In application to the WhatsApp-Jio Mart, the proposed model would enable them to make in-app orders and payment without the need to download separate applications to perform these functions. In such a scenario, most consumers might not prefer to multi-home several hyper-localised grocery-delivery apps to place orders and a separate application to make payments when WhatsApp acts as a one-stop app that performs all these functions seamlessly. While it is not completely denied that the consumers might not shift to the alternatives like Amazon’s “Local Shops” or stick to Bigbazaar’s app, given the existing loyal consumer base for both the apps, the fact is that by using WhatsApp as its gateway, Jio Mart would experience earlier interaction with a reasonable number of consumers than what it would ideally take to ‘break’ into a market. Where Jio-Mart becomes a feature of WhatsApp that is also to include WhatsApp pay, the utility increases multifold on all sides of the platform. Consumers prefer products that offer them the maximum endpoints and hardly worry about information unrelated to their payoffs. This convenience-induced bias is further exploited with competitive deep-discounts and cash-back offers, giving the illusion of generating efficiencies and welfare in the short run.
India is home to a whole new category of consumers who have just embarked on the tech-journey with the introduction of Reliance Jio – most of them being rural. In 2019, over 277 million rural users were introduced to the internet following cheap access to 4G granted by Jio’s “Welcome offer” scheme, whereby new subscribers were offered unlimited data and voice calls for over a year. It has been predicted that by the end of 2020, India would have over 315 million rural internet consumers. 70% of these rural internet users purchase internet solely for social networking and instant messaging, with Facebook and WhatsApp being the most popular apps, and less than 15% of the rural consumers resort to online purchasing.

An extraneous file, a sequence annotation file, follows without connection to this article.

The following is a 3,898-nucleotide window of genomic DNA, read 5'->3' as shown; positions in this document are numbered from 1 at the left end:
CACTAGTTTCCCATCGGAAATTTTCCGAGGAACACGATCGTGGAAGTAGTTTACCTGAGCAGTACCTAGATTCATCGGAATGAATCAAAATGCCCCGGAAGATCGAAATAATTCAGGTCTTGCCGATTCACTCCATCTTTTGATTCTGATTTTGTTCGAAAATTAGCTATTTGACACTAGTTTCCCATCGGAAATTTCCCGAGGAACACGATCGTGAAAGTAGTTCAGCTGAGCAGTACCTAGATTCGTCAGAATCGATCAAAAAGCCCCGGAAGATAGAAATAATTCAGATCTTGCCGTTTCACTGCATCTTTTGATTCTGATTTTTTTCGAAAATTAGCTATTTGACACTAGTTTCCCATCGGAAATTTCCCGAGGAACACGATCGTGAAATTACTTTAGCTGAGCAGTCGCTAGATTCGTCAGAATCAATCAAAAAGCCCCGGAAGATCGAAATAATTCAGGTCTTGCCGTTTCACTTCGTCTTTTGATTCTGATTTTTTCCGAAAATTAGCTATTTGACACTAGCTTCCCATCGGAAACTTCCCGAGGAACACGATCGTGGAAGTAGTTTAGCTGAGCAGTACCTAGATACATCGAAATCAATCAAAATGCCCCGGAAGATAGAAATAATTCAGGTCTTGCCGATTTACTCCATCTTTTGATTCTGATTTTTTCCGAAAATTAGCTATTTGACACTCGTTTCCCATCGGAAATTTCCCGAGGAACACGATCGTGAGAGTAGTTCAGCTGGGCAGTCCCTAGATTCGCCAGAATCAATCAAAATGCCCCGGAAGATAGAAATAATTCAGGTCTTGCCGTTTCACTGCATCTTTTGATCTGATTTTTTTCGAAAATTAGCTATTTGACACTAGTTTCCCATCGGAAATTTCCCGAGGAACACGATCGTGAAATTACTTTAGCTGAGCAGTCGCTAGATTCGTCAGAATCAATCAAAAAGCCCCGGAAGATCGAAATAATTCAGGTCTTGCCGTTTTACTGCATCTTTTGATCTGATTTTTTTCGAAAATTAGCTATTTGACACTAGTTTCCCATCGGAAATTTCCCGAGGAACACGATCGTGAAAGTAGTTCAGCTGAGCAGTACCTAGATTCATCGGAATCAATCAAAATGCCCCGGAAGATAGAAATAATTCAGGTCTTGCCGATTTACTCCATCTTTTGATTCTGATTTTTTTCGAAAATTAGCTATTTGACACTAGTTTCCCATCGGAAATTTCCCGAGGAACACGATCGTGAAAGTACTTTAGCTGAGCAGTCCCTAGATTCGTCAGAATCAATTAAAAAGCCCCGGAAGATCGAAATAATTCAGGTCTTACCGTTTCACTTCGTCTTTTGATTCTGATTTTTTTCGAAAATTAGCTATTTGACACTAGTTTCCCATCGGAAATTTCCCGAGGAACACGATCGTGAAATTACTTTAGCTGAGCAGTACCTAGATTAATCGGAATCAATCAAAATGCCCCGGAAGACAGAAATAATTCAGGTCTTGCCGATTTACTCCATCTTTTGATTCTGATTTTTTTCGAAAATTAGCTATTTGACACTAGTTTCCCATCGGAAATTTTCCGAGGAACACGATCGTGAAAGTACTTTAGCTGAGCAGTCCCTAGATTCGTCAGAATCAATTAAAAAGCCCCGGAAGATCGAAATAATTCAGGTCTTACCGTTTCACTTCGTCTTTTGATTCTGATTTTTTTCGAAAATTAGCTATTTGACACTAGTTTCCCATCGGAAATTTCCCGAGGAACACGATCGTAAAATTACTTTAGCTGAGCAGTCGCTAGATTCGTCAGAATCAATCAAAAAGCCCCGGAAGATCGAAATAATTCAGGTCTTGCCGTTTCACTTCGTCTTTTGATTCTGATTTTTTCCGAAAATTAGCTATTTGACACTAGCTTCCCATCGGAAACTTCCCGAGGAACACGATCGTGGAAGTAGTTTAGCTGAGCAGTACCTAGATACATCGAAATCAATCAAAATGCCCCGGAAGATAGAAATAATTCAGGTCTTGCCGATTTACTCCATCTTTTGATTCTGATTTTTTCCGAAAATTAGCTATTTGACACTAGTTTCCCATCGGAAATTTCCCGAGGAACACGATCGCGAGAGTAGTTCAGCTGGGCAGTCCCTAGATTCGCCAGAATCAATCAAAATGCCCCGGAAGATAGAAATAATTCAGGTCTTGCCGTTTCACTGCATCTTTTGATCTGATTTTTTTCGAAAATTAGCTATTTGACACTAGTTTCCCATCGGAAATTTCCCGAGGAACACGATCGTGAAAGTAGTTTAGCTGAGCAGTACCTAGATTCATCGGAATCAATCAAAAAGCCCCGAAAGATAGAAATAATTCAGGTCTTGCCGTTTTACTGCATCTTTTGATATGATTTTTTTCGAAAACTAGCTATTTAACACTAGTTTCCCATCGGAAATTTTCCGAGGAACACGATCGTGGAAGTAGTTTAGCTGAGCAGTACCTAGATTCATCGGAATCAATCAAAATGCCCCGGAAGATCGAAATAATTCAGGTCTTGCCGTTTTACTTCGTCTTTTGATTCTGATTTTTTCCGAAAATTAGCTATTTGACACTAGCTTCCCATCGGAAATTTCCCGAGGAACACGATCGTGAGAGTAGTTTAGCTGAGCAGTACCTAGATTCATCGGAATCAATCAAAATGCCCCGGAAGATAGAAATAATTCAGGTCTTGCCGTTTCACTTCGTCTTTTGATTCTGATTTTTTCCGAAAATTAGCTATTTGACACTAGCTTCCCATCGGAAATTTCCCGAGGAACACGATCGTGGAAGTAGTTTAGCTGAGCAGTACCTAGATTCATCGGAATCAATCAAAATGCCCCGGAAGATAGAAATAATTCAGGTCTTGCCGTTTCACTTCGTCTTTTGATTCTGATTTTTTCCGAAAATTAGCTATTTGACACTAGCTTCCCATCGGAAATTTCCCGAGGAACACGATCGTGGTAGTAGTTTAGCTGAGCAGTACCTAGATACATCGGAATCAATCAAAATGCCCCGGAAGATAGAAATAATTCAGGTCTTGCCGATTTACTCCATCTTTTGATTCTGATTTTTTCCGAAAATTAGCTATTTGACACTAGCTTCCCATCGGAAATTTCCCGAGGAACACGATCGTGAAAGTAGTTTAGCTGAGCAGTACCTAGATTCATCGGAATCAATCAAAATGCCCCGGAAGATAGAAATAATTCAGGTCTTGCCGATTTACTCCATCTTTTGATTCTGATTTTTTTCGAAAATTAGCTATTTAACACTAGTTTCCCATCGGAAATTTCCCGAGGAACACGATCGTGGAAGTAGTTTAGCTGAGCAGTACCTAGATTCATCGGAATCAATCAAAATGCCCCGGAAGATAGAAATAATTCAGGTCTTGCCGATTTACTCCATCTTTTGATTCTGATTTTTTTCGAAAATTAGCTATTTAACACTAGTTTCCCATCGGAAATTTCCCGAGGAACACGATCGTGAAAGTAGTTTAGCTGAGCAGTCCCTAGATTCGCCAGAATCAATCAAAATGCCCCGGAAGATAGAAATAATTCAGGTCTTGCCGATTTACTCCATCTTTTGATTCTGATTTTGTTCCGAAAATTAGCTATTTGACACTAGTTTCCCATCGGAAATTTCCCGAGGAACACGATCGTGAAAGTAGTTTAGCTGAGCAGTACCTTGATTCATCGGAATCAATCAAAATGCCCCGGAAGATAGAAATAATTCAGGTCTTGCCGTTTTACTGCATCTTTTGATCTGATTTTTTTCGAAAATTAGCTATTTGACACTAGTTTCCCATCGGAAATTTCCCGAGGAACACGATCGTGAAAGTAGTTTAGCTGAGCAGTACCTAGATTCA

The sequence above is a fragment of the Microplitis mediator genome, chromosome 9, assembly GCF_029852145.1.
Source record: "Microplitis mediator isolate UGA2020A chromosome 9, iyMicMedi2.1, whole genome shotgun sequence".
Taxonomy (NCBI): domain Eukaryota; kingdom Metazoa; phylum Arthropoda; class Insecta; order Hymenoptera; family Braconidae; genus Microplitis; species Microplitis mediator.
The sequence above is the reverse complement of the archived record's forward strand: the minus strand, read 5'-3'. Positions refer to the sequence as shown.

Consumer bias elevates when their ability to access information about various sellers in the market and their ability to assess their efficiency is hampered. This could affect consumers’ ability to drive the market. This problem is further exacerbated when corporations identify these biases and exploit them by obfuscating prices or playing with the complexities of access in ways that most players cannot afford to. This is a common phenomenon in rural sectors. The popularity of Reliance-Jio, Facebook and WhatsApp in rural homes, when compared to Amazon, Swiggy or Flipkart, already provides this venture with an added advantage of being familiar brands that have established a certain relationship with the consumers. Hence, in their assessment, Jio has already established itself as extremely affordable and reliable, and remains to be the reason they have affordable 4G internet access.